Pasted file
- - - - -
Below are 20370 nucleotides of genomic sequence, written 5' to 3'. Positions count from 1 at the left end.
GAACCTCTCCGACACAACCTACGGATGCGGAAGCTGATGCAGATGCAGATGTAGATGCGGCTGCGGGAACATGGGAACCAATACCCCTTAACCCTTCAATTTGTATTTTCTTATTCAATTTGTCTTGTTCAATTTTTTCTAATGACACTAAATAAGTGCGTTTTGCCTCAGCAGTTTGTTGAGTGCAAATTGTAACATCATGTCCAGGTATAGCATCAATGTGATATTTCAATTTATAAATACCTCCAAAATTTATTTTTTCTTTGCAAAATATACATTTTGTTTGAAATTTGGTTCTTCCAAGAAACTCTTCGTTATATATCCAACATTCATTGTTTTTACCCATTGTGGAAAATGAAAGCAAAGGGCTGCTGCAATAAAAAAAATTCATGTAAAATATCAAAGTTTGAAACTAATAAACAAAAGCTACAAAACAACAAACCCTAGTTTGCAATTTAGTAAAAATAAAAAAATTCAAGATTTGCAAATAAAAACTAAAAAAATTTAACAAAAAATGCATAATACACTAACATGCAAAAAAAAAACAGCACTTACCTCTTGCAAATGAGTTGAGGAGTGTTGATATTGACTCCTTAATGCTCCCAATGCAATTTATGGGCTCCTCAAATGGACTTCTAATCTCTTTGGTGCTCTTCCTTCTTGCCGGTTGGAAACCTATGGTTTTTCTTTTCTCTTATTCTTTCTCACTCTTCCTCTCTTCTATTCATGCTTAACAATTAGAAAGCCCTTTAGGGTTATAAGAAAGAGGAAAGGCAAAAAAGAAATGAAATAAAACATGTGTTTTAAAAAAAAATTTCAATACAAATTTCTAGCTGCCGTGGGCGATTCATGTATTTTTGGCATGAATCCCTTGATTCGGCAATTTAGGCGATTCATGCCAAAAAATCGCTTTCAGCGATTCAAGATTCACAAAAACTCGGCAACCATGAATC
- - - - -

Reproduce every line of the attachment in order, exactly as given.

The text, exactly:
Below are 20370 nucleotides of genomic sequence, written 5' to 3'. Positions count from 1 at the left end.
GAACCTCTCCGACACAACCTACGGATGCGGAAGCTGATGCAGATGCAGATGTAGATGCGGCTGCGGGAACATGGGAACCAATACCCCTTAACCCTTCAATTTGTATTTTCTTATTCAATTTGTCTTGTTCAATTTTTTCTAATGACACTAAATAAGTGCGTTTTGCCTCAGCAGTTTGTTGAGTGCAAATTGTAACATCATGTCCAGGTATAGCATCAATGTGATATTTCAATTTATAAATACCTCCAAAATTTATTTTTTCTTTGCAAAATATACATTTTGTTTGAAATTTGGTTCTTCCAAGAAACTCTTCGTTATATATCCAACATTCATTGTTTTTACCCATTGTGGAAAATGAAAGCAAAGGGCTGCTGCAATAAAAAAAATTCATGTAAAATATCAAAGTTTGAAACTAATAAACAAAAGCTACAAAACAACAAACCCTAGTTTGCAATTTAGTAAAAATAAAAAAATTCAAGATTTGCAAATAAAAACTAAAAAAATTTAACAAAAAATGCATAATACACTAACATGCAAAAAAAAAACAGCACTTACCTCTTGCAAATGAGTTGAGGAGTGTTGATATTGACTCCTTAATGCTCCCAATGCAATTTATGGGCTCCTCAAATGGACTTCTAATCTCTTTGGTGCTCTTCCTTCTTGCCGGTTGGAAACCTATGGTTTTTCTTTTCTCTTATTCTTTCTCACTCTTCCTCTCTTCTATTCATGCTTAACAATTAGAAAGCCCTTTAGGGTTATAAGAAAGAGGAAAGGCAAAAAAGAAATGAAATAAAACATGTGTTTTAAAAAAAAATTTCAATACAAATTTCTAGCTGCCGTGGGCGATTCATGTATTTTTGGCATGAATCCCTTGATTCGGCAATTTAGGCGATTCATGCCAAAAAATCGCTTTCAGCGATTCAAGATTCACAAAAACTCGGCAACCATGAATC